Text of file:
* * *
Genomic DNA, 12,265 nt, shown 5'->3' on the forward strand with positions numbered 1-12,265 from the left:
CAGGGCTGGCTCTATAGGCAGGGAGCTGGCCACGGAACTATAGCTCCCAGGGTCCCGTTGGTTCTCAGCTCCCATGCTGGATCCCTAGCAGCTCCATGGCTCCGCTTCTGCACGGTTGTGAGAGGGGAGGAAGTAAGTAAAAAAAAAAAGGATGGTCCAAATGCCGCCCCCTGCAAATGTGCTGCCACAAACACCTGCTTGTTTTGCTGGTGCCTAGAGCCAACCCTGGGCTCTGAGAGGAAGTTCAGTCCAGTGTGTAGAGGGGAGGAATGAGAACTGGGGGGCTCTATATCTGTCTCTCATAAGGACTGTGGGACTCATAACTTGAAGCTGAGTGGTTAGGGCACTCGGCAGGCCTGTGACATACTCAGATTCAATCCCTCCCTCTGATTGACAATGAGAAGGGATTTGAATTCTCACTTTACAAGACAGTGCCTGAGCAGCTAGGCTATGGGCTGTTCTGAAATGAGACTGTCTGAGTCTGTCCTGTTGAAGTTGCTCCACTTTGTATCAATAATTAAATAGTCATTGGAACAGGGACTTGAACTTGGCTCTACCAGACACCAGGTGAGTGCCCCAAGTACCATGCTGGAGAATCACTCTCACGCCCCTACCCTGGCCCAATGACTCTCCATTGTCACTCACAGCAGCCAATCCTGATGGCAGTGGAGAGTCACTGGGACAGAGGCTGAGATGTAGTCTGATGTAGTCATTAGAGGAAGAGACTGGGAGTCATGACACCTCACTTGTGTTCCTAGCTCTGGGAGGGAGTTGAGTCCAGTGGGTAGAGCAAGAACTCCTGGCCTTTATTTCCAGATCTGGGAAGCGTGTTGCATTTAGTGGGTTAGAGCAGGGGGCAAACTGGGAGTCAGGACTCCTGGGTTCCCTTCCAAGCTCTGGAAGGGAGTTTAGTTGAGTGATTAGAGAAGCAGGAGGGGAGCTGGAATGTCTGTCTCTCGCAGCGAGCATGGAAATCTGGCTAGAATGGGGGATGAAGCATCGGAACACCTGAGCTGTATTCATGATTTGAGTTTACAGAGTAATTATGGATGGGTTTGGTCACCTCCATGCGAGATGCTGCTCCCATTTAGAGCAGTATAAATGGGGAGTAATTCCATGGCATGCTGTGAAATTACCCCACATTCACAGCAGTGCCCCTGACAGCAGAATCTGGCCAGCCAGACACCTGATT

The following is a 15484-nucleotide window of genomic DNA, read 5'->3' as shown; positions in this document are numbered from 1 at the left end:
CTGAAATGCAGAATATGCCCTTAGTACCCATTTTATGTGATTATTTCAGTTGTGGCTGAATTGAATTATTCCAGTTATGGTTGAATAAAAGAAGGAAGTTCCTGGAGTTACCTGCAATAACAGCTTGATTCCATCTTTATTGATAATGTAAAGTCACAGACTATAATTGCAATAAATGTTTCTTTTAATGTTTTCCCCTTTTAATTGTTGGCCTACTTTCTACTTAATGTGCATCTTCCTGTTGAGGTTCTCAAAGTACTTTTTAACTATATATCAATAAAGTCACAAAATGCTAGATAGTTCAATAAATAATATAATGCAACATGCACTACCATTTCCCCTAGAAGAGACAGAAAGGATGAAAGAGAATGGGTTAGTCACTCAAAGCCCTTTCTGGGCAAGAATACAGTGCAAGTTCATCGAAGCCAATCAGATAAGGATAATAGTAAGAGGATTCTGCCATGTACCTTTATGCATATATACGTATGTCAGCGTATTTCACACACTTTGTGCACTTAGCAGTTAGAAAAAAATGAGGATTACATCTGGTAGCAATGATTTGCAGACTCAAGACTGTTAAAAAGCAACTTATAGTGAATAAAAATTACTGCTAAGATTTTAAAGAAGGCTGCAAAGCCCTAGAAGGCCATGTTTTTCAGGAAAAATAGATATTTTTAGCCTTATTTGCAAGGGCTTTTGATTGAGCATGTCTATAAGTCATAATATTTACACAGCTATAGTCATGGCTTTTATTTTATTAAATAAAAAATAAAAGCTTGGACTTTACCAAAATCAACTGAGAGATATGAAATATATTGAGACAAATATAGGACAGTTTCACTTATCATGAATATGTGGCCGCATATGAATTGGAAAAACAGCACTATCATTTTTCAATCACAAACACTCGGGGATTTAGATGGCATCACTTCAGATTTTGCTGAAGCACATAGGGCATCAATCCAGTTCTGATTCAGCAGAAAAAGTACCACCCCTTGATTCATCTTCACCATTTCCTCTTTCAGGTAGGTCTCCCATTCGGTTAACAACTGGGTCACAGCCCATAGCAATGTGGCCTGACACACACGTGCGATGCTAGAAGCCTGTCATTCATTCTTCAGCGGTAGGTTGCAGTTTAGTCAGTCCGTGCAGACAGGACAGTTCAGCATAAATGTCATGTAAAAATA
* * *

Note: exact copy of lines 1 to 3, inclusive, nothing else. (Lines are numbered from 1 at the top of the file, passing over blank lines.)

Genomic DNA, 12,265 nt, shown 5'->3' on the forward strand with positions numbered 1-12,265 from the left:
CAGGGCTGGCTCTATAGGCAGGGAGCTGGCCACGGAACTATAGCTCCCAGGGTCCCGTTGGTTCTCAGCTCCCATGCTGGATCCCTAGCAGCTCCATGGCTCCGCTTCTGCACGGTTGTGAGAGGGGAGGAAGTAAGTAAAAAAAAAAAGGATGGTCCAAATGCCGCCCCCTGCAAATGTGCTGCCACAAACACCTGCTTGTTTTGCTGGTGCCTAGAGCCAACCCTGGGCTCTGAGAGGAAGTTCAGTCCAGTGTGTAGAGGGGAGGAATGAGAACTGGGGGGCTCTATATCTGTCTCTCATAAGGACTGTGGGACTCATAACTTGAAGCTGAGTGGTTAGGGCACTCGGCAGGCCTGTGACATACTCAGATTCAATCCCTCCCTCTGATTGACAATGAGAAGGGATTTGAATTCTCACTTTACAAGACAGTGCCTGAGCAGCTAGGCTATGGGCTGTTCTGAAATGAGACTGTCTGAGTCTGTCCTGTTGAAGTTGCTCCACTTTGTATCAATAATTAAATAGTCATTGGAACAGGGACTTGAACTTGGCTCTACCAGACACCAGGTGAGTGCCCCAAGTACCATGCTGGAGAATCACTCTCACGCCCCTACCCTGGCCCAATGACTCTCCATTGTCACTCACAGCAGCCAATCCTGATGGCAGTGGAGAGTCACTGGGACAGAGGCTGAGATGTAGTCTGATGTAGTCATTAGAGGAAGAGACTGGGAGTCATGACACCTCACTTGTGTTCCTAGCTCTGGGAGGGAGTTGAGTCCAGTGGGTAGAGCAAGAACTCCTGGCCTTTATTTCCAGATCTGGGAAGCGTGTTGCATTTAGTGGGTTAGAGCAGGGGGCAAACTGGGAGTCAGGACTCCTGGGTTCCCTTCCAAGCTCTGGAAGGGAGTTTAGTTGAGTGATTAGAGAAGCAGGAGGGGAGCTGGAATGTCTGTCTCTCGCAGCGAGCATGGAAATCTGGCTAGAATGGGGGATGAAGCATCGGAACACCTGAGCTGTATTCATGATTTGAGTTTACAGAGTAATTATGGATGGGTTTGGTCACCTCCATGCGAGATGCTGCTCCCATTTAGAGCAGTATAAATGGGGAGTAATTCCATGGCATGCTGTGAAATTACCCCACATTCACAGCAGTGCCCCTGACAGCAGAATCTGGCCAGCCAGACACCTGATT

The following is a 15484-nucleotide window of genomic DNA, read 5'->3' as shown; positions in this document are numbered from 1 at the left end: